"I don't care if it takes another 10 or 20 years, but we cannot allow Afghanistan to fail." So spoke Frank Carlucci, former defense secretary and national security adviser, at the Council on Foreign Relations. Failure, said Mr. Carlucci, would break the Atlantic Alliance (NATO), and turn the world stage over to the next two global heavy hitters — China and Russia.
Most of the European members of NATO, while professing solidarity with the U.S. and NATO over Afghanistan, and conceding that it's a make-or-break issue for the trans-Atlantic alliance, are not prepared to stay more than another two years, maximum three.
Supplying their, at best, weak troop commitments stationed in the quieter parts of Afghanistan (where there is little Taliban guerrilla activity) is more costly than anticipated.
Countries like Belgium, Spain and Italy have limited airlift capacity and their military transport aircraft are stretched to the breaking point. European Union countries that are also members of NATO allowed their defenses to run down since 1989 when the Berlin Wall collapsed and money saved went into the gargantuan appetites of welfare states.
Most European "statesmen/women" concede the need for becoming more engaged in Afghanistan, but the layperson questions the need to expend resources in a country that is still hovering between the 15th and 16th century. Taliban was there before we came, argue most Europeans, and will be back even before we leave. With luck, they add, what will follow our withdrawal will accept the education of girls that the Taliban had rejected and ruthlessly stamped out when it ruled the roost between 1996 and 2001.
Afghan's opium poppy crop has grown steadily larger (now 8,300 tons a year that represents two-thirds of the Afghan GDP) since the 2001 U.S. invasion that toppled Taliban's Torquemada, Mullah Mohammed Omar. The one-eyed enforcer of religious fanaticism is still burrowed in the mountain fastness of the Hindu Kush, and from time to time still manages to get pronouncements onto the world's satellite TV networks.
Speaking not for attribution about the Afghan narcotics crisis, an Afghan "strategic thinker" said recently the situation was under control and getting better from year to year. Whereupon he was interrupted by a journalist who said he had heard from the intelligence community that almost every minister in President Hamid Karzai's government was "on the take, and if not the minister, his No. 2 or 3 on the minister's behalf, and that ministers were careful to keep their U.S. visas up-to-date in case a hurried exit was suddenly required."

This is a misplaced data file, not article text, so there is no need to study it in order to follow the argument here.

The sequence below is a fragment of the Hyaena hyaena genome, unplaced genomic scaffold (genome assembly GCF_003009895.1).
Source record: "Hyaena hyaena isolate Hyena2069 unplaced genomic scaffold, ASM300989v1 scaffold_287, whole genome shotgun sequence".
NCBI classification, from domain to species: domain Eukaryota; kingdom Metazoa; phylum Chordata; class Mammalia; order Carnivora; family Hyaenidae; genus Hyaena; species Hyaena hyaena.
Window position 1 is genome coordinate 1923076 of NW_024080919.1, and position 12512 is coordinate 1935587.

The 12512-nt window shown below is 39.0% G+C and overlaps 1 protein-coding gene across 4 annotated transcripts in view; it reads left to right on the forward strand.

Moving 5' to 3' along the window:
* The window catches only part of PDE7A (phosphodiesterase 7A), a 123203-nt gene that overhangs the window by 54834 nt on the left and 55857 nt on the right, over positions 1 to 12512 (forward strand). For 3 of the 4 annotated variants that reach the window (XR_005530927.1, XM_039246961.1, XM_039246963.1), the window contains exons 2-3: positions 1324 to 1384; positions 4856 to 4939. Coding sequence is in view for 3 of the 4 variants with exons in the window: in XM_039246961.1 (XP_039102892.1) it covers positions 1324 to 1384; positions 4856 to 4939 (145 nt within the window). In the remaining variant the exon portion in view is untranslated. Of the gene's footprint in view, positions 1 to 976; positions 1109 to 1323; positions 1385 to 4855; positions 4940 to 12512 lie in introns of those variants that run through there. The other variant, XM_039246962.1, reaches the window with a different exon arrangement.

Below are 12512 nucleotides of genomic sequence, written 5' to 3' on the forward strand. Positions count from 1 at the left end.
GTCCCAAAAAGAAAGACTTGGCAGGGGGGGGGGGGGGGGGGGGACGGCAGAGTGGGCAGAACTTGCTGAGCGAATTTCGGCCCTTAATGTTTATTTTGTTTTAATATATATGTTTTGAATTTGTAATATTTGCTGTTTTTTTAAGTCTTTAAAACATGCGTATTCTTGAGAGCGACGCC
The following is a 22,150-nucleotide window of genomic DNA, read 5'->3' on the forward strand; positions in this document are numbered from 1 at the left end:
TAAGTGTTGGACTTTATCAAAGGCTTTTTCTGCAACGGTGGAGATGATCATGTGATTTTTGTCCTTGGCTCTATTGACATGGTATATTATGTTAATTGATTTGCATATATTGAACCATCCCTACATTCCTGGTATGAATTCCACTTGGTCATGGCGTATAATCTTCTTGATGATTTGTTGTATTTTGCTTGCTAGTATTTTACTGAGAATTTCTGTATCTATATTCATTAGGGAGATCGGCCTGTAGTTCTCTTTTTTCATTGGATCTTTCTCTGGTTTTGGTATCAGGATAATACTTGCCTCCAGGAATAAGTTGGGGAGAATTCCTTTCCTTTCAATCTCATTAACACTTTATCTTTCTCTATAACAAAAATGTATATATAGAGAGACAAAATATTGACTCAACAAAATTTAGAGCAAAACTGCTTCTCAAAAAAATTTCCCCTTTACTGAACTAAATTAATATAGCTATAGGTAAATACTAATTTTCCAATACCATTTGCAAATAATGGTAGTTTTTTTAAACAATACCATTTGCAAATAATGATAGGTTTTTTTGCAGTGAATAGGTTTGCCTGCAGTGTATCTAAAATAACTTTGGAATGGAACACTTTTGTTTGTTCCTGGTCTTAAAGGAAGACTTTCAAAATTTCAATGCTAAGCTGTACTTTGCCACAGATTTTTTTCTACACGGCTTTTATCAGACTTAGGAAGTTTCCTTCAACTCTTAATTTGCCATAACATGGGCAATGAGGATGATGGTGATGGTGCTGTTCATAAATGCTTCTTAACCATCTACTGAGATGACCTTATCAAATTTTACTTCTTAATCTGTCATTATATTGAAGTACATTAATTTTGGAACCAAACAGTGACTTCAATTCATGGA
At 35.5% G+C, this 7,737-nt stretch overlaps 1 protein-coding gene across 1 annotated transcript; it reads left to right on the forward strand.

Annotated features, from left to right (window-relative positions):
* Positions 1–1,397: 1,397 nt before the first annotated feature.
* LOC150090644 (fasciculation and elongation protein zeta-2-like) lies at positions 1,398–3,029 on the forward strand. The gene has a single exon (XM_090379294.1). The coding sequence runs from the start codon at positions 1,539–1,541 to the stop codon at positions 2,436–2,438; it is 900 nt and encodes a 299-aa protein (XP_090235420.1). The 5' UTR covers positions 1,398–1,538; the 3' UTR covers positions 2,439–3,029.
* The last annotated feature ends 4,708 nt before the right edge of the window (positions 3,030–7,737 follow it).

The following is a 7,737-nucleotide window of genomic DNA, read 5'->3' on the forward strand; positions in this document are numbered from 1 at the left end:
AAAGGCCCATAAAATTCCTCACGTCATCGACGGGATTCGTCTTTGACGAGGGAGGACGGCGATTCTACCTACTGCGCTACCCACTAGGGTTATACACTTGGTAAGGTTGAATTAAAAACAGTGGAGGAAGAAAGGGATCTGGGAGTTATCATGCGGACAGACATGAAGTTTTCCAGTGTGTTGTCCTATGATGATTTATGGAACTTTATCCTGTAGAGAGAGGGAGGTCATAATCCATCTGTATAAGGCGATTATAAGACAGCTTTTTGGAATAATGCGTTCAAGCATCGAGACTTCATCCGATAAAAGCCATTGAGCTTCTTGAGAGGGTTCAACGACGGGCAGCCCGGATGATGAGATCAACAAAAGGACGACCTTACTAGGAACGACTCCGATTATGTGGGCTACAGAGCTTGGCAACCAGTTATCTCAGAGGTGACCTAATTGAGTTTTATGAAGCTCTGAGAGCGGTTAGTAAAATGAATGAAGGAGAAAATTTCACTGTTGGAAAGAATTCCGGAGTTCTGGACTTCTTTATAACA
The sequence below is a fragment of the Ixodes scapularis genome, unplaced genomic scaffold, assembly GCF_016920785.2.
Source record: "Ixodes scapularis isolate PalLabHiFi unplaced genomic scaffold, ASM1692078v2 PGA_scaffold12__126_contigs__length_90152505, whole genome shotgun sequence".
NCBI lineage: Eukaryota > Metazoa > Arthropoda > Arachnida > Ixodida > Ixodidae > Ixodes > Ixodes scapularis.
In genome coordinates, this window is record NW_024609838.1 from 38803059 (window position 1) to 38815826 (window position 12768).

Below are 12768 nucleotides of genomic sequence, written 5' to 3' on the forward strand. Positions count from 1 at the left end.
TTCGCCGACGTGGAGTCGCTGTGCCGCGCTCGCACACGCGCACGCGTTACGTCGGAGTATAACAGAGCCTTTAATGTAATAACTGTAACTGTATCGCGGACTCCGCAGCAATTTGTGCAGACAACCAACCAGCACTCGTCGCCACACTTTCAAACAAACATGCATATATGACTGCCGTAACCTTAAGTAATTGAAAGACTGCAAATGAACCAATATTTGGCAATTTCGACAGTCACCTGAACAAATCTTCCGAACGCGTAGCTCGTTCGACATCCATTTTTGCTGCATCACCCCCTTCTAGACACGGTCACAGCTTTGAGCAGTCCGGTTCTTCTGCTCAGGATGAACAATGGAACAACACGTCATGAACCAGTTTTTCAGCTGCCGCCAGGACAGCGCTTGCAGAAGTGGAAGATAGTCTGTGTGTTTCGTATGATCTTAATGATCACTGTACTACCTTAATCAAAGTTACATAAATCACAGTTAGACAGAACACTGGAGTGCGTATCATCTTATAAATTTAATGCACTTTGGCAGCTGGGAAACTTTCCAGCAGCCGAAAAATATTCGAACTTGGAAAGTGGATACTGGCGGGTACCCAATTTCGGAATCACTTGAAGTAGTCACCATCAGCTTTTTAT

The nonplused Afghan smiled, then said, "I thought this was on the record." Advised that it was "off the record," he confirmed everything the journalist had just said.
The high geopolitical stakes and lack of European resolve is NATO's existential crisis. Five former top-ranking military leaders have produced a new NATO "Grand Strategy for an Uncertain World — Renewing the Trans-Atlantic Partnership," hoping this would discourage heads of government from kicking the Afghan can down the road one more time at the Bucharest summit April 2-4. NATO's former uniformed chiefs (Britain's Field Marshal Lord Peter Inge, France's Adm. Jacques Lanxade, Germany's Gen. Dr. Klaus Naumann, U.S. Gen. John Shalikashvili, and Holland's Gen. Henk van den Bremen) say experiences gained in Iraq and Afghanistan demonstrate that crisis management in the alliance is obsolete and needs an urgent update.
This would have to include everything from prevention to stabilization, "smart power" in the new geopolitical vernacular.
Unveiling their new strategic document at the Center for Strategic and International Studies, the five military brains concluded there is no single organization capable of dealing with NATO's "out-of-theater" operations. The combined efforts of NATO, the United Nations and the European Union should be brought to bear. NATO needs EU's support for its non-military capabilities, while EU needs NATO for armed forces capable of managing a serious crisis. The U.N., for its part, lacks the kind of heft that makes national entities pay attention to international political management. So the three entities should conjugate their efforts.
But what the five strategic thinkers skirted was (1) how to motivate awareness among European public opinions of current and future challenges, and (2) how to spark political awareness of current and future challenges and political resolve to implement recommendations.
France, now half-in-half-out but more in than out, is banking on the ratification of a new European treaty that would give EU the means to see itself as a coequal player with the U.S., China and Russia. Hopefully, say Europe's strategic thinkers, this would give EU a permanent president, a common foreign minister authorized to implement a single foreign policy. Common defense would take much longer.
Small neighboring countries like Belgium and the Netherlands have separate procurement programs for their armies, navies and air forces. Until last week, Belgium was without a government for the past nine months as its two principal ethnic groups — hard-working, Dutch-speaking Flemish and welfare-dependent, not so hard-working, French-speaking Walloons — argued over frayed constitutional links. Hardly a promising harbinger for EU as a global superpower.
In any event, this could not be achieved in time to influence events in Afghanistan where the clock is running out. The Taliban cannot win militarily. Nor can NATO. But could NATO, the EU and the U.N. build a viable state with modern infrastructure? Certainly not over the next three years. Hence, Frank Carlucci's admonition to stick it out for 10 to 20 years if necessary.
Chances of this happening? Slim to none.
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